I never understood the meaning of home until moving out either. Food is a huge influence, but it’s culture that makes it feel like home for me (along with my husband and two cats). Home was walking and hearing Tolo news. It was seeing the red handmade carpets throughout the house. It was speaking in Dari with an American accent while not having to worry about what anyone thought. It was a place where I didn’t have to build walls because of my identities.
I wasn’t always so appreciative of my culture. I felt isolated because of my culture for so long when I went to school and in college. I felt this way because no one around me shared my culture.
There was this white kid in my class who came up to me and asked what type of music I listened to. I responded with alternative music such as Fall Out Boy, The All-American Rejects, etc. He looked at me and said, “You look like you would listen to tunak tunak tun tunak tunak tun tunak tunak tun da da da type of music.” This struck me by surprise over how ignorant and racist this was. But he wasn’t wrong. I did (and still do) listen to a lot of Bollywood.
Side note: Many people don’t know this but Bollywood is pretty big everywhere, especially in Afghanistan. My husband, who is Pakistani, was surprised to hear how I grow up watching Bollywood films throughout my childhood. (If you ever catch him talking about DDLJ or any of the old classics, just know I hooked him onto that.)
All the racist comments I heard throughout this time made me feel so isolated. It came to a point when people asked me what my ethnicity was, I said, “I prefer not to answer.” I didn’t tell people I was Afghan unless they were close to me. Eventually, I told people when I was 16 years old.
When I was in college, I had more Muslim friends which made me feel happier. I didn’t know much about religion during that time, but I learned a lot more through my friends. It was great to invite my friends over to iftar (the meal we eat at sunset on our fasting days) or even ask my friends if I can borrow their prayer mat. I heard my first Jummah Khutbah (Friday Sermon) next to one of my college friends.
Most of my friends in college happened to be Desi. I did feel super connected because there are a lot of similar things Afghan culture has in common with Desi culture - language, jalebi, Bollywood, chapli kabob, etc. It made me feel close to home, but it was still isolating.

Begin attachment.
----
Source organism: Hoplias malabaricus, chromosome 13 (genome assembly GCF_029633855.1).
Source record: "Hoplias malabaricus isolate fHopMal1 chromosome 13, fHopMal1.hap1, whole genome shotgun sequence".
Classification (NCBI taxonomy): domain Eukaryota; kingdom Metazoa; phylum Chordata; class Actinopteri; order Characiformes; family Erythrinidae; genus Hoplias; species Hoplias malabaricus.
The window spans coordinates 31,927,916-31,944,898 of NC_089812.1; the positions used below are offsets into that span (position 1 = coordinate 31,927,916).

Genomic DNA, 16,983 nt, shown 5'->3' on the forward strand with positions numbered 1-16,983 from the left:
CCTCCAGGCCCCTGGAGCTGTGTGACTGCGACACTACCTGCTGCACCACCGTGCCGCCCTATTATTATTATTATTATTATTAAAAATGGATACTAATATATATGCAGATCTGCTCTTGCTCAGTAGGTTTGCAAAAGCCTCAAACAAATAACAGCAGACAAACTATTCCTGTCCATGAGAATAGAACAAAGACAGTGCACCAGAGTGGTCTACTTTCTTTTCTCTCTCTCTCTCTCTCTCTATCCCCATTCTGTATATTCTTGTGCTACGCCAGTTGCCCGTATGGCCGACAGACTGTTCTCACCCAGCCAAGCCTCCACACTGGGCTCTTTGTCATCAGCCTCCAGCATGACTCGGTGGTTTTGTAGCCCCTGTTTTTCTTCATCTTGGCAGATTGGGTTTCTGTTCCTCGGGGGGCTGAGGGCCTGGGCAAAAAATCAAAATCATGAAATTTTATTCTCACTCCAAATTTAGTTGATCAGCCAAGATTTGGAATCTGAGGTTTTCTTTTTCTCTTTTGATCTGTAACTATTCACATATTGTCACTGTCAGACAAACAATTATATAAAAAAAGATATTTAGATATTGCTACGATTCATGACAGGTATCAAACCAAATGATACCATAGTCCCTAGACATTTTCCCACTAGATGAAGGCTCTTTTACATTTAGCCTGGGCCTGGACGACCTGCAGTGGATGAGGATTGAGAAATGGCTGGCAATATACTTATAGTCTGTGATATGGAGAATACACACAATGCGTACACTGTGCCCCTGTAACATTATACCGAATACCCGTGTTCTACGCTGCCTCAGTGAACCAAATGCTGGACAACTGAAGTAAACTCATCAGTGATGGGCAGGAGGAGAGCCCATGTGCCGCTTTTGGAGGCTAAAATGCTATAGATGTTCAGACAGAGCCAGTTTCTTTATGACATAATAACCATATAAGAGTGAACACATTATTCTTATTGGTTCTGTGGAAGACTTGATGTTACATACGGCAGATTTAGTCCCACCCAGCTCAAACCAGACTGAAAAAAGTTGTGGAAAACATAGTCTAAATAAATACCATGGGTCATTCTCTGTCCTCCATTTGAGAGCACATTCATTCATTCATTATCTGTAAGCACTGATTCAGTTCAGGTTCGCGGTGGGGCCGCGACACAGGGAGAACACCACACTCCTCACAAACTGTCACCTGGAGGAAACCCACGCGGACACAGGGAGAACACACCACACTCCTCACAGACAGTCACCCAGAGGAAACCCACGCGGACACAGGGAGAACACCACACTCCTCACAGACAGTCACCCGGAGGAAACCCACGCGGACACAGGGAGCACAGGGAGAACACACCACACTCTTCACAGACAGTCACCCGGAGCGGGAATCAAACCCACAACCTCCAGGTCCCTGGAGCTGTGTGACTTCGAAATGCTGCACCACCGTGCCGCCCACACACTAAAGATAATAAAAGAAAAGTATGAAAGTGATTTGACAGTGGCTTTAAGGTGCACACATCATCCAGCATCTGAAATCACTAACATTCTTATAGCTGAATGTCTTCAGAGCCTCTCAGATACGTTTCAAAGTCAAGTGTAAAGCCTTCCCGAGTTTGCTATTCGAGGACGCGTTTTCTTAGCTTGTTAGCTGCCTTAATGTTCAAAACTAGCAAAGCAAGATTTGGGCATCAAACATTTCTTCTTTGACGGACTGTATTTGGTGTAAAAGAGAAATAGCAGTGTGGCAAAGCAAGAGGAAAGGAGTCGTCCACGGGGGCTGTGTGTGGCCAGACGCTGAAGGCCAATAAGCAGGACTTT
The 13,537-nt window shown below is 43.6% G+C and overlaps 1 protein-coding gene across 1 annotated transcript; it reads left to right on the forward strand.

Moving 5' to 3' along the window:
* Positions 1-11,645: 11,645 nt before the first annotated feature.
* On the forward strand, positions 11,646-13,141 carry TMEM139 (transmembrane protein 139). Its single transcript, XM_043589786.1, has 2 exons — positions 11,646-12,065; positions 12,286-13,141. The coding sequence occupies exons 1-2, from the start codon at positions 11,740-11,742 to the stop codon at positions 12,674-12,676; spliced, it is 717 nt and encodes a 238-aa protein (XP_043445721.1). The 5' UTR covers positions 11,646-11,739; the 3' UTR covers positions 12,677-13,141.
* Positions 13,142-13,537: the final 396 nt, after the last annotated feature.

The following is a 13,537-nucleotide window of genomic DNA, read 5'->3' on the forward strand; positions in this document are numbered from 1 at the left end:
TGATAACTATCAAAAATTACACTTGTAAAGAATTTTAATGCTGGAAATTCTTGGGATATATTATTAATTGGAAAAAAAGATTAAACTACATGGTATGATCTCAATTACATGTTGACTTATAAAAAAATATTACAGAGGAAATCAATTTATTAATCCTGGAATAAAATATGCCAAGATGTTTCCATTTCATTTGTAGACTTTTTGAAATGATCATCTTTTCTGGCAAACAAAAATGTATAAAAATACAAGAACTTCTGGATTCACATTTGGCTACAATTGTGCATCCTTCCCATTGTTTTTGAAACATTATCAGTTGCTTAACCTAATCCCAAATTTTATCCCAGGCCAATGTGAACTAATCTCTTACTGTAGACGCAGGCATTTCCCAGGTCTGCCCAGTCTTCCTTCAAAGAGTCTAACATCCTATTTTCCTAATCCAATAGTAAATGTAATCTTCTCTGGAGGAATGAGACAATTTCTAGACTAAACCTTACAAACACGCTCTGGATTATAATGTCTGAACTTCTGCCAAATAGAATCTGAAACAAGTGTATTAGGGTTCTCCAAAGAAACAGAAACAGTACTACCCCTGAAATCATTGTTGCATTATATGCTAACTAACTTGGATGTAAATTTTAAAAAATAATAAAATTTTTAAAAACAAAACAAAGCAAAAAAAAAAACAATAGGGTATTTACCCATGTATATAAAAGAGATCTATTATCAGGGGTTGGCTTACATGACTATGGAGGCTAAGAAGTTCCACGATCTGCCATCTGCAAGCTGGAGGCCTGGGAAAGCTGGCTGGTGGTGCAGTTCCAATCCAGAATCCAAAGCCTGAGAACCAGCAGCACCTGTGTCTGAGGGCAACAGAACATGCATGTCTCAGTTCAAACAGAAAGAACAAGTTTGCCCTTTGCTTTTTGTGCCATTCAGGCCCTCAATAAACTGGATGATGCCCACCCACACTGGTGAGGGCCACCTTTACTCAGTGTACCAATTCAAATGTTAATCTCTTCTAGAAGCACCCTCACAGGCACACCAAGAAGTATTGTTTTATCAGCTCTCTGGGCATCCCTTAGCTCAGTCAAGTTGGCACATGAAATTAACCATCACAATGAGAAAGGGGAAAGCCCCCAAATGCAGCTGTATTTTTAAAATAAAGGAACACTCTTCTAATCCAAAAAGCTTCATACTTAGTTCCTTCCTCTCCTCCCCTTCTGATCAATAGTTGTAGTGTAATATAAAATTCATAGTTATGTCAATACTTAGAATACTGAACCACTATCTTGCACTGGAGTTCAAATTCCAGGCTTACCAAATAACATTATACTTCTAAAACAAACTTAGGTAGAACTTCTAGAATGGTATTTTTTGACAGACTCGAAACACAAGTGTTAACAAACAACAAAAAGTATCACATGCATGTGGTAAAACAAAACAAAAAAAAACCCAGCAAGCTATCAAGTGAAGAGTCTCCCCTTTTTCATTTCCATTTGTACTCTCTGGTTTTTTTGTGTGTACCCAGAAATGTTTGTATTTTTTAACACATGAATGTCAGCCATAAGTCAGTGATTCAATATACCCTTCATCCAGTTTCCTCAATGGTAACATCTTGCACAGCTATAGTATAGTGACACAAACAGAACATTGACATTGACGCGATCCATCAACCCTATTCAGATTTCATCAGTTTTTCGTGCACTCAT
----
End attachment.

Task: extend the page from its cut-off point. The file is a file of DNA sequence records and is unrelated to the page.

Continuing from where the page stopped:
Most of my friends spoke in Urdu, listened to a lot of songs in Urdu, the clothes were also really different. When I was invited to events, I never really had any Desi clothes to wear. When I did end up wearing Desi clothes to events, they didn’t feel like home.
I sometimes feel the same way when I attend my husband’s family and friends’ events. Most of the time, I do wear my traditional Afghan dresses with heavy sets of earrings. I stick out like a sore thumb every time I do, but I think now people have learned to identify me in them.
I feel the most confident and happiest when I wear my traditional Afghan clothes to events. I know people don’t tend to like the design, colors, material, or embroidery, but that’s more of their personal problem.
I guess what I’m trying to say is that culture ages like cheddar cheese - as more years pass by, the taste gets stronger and more appreciated. And yes, I had full intentions to make a cheese analogy since I am from Wisconsin.
So if you’re ever around an Afghan Restaurant on the 21st of this month or want to check it out in general sometime, look for Sabzi Palao for the new year, or maybe order the classic Kabuli Palao. But whatever you order, get it with a side of Mantu. I promise you, that will be one of your top favorite foods.
And another side note, just know that Afghan food will always taste best from an Afghan mother’s hand, especially if she’s my mother.
Sheer Chai (milk tea) for one
6-8 ounces of water purified/distilled/anything but tap water
1 tsp Black Tea Leaves (CTC tea preferred, I like using Red Label tea)
pinch of cardamom
a splash of milk
Boil your water in a sauce pan (I use the 1 qt./3 qt. sauce pans). Once the water has been boiled turn the temperature down to medium heat and wait 2-3 minutes. Add your black tea leaves and cardamom.
Wait 5 minutes before adding your milk. Add milk to your desired taste or color. I like to add milk until the color of my chai is the same color as an old-fashioned caramel candy. Wait until the milk begins to boil (keep an eye on the sauce pan). If you’re impatient, you can turn the heat up to medium-high. Remember to keep an eye on the sauce pan because the tea might boil over.
Once the tea boils, remove the sauce pan immediately and strain the chai into a cup. Add sugar/sweetener if desired. I like to add (and recommend) 1 tsp of sugar. If you want to take things up a notch, add in a teaspoon of rose water.